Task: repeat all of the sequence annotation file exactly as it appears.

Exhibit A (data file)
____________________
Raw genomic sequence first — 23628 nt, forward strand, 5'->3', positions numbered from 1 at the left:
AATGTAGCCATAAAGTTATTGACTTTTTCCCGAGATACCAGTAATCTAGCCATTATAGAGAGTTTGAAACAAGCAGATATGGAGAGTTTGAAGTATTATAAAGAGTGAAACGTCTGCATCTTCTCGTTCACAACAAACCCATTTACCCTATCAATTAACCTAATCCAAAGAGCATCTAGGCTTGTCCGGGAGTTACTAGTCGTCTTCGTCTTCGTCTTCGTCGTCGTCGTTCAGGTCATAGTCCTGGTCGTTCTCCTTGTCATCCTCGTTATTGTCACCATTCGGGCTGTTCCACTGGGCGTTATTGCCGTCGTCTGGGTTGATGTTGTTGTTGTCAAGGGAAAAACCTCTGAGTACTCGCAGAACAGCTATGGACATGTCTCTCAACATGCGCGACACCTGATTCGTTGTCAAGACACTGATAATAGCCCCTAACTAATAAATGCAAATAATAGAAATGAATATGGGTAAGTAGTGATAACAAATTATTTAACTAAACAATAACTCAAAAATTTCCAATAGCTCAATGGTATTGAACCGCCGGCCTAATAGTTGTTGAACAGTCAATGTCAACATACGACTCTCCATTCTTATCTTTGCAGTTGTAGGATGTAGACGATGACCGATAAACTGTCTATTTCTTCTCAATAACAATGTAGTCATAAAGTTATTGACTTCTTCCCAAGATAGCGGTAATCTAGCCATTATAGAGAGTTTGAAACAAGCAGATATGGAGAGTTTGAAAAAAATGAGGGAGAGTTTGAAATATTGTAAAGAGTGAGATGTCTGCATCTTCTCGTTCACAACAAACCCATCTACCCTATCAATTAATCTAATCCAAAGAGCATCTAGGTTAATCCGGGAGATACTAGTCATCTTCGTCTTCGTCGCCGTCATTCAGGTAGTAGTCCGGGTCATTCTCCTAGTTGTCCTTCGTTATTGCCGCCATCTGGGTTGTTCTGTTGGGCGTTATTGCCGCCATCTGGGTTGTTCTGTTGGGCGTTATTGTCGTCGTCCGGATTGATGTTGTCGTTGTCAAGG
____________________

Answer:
Raw genomic sequence first — 23628 nt, forward strand, 5'->3', positions numbered from 1 at the left:
AATGTAGCCATAAAGTTATTGACTTTTTCCCGAGATACCAGTAATCTAGCCATTATAGAGAGTTTGAAACAAGCAGATATGGAGAGTTTGAAGTATTATAAAGAGTGAAACGTCTGCATCTTCTCGTTCACAACAAACCCATTTACCCTATCAATTAACCTAATCCAAAGAGCATCTAGGCTTGTCCGGGAGTTACTAGTCGTCTTCGTCTTCGTCTTCGTCGTCGTCGTTCAGGTCATAGTCCTGGTCGTTCTCCTTGTCATCCTCGTTATTGTCACCATTCGGGCTGTTCCACTGGGCGTTATTGCCGTCGTCTGGGTTGATGTTGTTGTTGTCAAGGGAAAAACCTCTGAGTACTCGCAGAACAGCTATGGACATGTCTCTCAACATGCGCGACACCTGATTCGTTGTCAAGACACTGATAATAGCCCCTAACTAATAAATGCAAATAATAGAAATGAATATGGGTAAGTAGTGATAACAAATTATTTAACTAAACAATAACTCAAAAATTTCCAATAGCTCAATGGTATTGAACCGCCGGCCTAATAGTTGTTGAACAGTCAATGTCAACATACGACTCTCCATTCTTATCTTTGCAGTTGTAGGATGTAGACGATGACCGATAAACTGTCTATTTCTTCTCAATAACAATGTAGTCATAAAGTTATTGACTTCTTCCCAAGATAGCGGTAATCTAGCCATTATAGAGAGTTTGAAACAAGCAGATATGGAGAGTTTGAAAAAAATGAGGGAGAGTTTGAAATATTGTAAAGAGTGAGATGTCTGCATCTTCTCGTTCACAACAAACCCATCTACCCTATCAATTAATCTAATCCAAAGAGCATCTAGGTTAATCCGGGAGATACTAGTCATCTTCGTCTTCGTCGCCGTCATTCAGGTAGTAGTCCGGGTCATTCTCCTAGTTGTCCTTCGTTATTGCCGCCATCTGGGTTGTTCTGTTGGGCGTTATTGCCGCCATCTGGGTTGTTCTGTTGGGCGTTATTGTCGTCGTCCGGATTGATGTTGTCGTTGTCAAGG